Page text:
The first thing that stands out about The Shaw Festival’s current production of Cat on a Hot Tin Roof is Sue LePage’s perfect set. Tennessee Williams is notoriously detailed in his stage directions; he describes the feel of the place just as much as the look- the sounds, the smells, the generally intangible. With her detailed bedroom design, LePage captures all that with great power. Both beautiful and rundown, spacious but claustrophobic, the room the audience finds themselves spying on seems to steam with heat from the oppressive southern sun and repressed sexual frustration. Director Eda Holmes then fills that space with a compelling saga well-acted and staged if in desperate need of a more time-conscious cut.
Gray Powell holds down the action brilliantly, his silent Brick is tortured and sad but also frustratingly defiant. Struggling to keep his one good foot on the ground, Powell’s Brick steals the audience’s pathos as he falters beneath the weight of expectations- ours, his own, Maggie’s, Big Daddy’s, society’s, even Skipper’s.
The stunningly beautiful Moya O’Connell embodies the pushiest of forces bearing down on Brick with her tangibly desperate performance as Maggie. Though burdened by that tricky but mandatory accent, O’Conell is excellent in the role- skittish and unsettled in her attempts to keep her life together. Jim Mezon’s Big Daddy is a little more one note, less nuanced but still affecting in his less thundering of moments.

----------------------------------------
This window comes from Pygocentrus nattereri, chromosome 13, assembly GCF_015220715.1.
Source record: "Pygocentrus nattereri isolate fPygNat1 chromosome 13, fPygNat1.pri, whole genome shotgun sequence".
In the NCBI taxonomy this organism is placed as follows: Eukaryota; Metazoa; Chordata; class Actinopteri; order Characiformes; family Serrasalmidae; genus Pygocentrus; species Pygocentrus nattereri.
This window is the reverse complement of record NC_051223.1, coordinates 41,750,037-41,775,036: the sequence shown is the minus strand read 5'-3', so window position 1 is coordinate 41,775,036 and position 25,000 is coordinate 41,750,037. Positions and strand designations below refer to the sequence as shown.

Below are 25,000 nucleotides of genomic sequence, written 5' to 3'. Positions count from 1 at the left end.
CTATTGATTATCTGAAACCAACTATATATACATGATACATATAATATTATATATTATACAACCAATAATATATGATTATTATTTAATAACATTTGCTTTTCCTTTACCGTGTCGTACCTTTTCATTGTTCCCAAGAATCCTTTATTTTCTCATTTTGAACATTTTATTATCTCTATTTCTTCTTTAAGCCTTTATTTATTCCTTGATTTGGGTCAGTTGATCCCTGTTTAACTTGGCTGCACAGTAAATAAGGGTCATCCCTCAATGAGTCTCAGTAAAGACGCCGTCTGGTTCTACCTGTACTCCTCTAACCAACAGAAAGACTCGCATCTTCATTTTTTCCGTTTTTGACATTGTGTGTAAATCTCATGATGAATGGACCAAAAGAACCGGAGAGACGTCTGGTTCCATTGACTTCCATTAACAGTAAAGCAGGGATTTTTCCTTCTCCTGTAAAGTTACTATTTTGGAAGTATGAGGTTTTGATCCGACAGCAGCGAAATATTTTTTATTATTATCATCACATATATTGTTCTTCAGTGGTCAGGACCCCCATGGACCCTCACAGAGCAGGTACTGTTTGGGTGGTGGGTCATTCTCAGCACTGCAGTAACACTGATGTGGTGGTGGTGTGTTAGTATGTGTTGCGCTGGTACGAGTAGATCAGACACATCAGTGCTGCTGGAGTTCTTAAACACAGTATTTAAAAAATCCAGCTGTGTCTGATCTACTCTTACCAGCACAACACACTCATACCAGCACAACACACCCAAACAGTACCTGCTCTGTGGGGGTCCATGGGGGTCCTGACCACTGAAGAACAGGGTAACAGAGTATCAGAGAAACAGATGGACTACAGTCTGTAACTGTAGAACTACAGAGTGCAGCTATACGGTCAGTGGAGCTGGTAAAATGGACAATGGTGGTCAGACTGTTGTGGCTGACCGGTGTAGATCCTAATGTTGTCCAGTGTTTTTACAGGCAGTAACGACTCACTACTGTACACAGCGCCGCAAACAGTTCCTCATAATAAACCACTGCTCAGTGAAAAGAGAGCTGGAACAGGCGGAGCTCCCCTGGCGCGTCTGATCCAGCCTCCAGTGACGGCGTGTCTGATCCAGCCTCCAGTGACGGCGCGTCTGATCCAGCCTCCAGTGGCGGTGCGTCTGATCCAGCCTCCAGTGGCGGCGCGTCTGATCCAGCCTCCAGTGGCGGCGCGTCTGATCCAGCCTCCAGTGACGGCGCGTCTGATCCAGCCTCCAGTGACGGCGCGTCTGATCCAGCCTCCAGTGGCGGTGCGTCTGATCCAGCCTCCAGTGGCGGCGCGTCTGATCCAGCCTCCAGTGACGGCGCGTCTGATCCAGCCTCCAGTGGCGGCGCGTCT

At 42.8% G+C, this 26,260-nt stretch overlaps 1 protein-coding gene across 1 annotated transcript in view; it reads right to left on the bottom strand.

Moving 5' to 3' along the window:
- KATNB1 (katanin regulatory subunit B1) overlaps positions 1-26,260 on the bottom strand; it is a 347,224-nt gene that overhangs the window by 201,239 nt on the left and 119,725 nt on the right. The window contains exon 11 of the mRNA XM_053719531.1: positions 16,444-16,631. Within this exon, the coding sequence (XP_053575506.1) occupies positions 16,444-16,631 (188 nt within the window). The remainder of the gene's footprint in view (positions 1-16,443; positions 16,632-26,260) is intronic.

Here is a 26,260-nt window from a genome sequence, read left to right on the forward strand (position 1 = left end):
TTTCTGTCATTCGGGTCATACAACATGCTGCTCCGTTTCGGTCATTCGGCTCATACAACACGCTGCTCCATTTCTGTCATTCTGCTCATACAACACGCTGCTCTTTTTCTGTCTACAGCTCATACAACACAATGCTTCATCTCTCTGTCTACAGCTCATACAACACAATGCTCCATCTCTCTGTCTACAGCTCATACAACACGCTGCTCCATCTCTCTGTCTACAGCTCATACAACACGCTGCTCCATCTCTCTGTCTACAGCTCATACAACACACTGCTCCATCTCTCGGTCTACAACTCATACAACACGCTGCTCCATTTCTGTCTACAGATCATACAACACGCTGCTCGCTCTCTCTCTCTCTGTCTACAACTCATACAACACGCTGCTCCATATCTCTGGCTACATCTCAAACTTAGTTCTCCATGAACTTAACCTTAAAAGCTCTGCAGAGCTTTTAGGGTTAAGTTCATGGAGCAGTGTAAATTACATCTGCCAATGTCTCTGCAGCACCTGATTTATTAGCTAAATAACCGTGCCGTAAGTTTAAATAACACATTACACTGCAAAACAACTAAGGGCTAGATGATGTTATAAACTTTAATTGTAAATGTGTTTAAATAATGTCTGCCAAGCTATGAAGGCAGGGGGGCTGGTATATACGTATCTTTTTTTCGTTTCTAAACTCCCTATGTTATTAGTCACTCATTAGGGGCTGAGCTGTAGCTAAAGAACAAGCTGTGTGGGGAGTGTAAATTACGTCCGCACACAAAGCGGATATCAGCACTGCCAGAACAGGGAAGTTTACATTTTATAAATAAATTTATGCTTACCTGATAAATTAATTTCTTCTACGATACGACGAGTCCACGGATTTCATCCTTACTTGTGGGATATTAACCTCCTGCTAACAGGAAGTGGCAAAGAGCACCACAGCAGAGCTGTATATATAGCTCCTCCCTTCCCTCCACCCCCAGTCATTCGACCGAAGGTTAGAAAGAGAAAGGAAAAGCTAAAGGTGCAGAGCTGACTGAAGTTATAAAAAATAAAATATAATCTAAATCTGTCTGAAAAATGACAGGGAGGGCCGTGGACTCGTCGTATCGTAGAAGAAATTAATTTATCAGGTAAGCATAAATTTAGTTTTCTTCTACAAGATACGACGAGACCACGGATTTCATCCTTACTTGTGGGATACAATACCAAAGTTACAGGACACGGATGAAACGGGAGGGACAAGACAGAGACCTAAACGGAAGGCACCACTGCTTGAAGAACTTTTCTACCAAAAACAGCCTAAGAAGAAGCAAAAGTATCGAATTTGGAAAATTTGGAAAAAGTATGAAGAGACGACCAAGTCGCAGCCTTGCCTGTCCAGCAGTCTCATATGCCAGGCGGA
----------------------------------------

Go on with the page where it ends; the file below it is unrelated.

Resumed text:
Cat on a Hot Tin Roof extends about 45 minutes longer than the audience’s patience for the fraught family. But along the way a star turn from Powell and the tremendous contribution of LePage both prove invaluable.
Cat on a Hot Tin Roof plays at the Royal George Theatre in Niagara-on-the-Lake until October 23rd.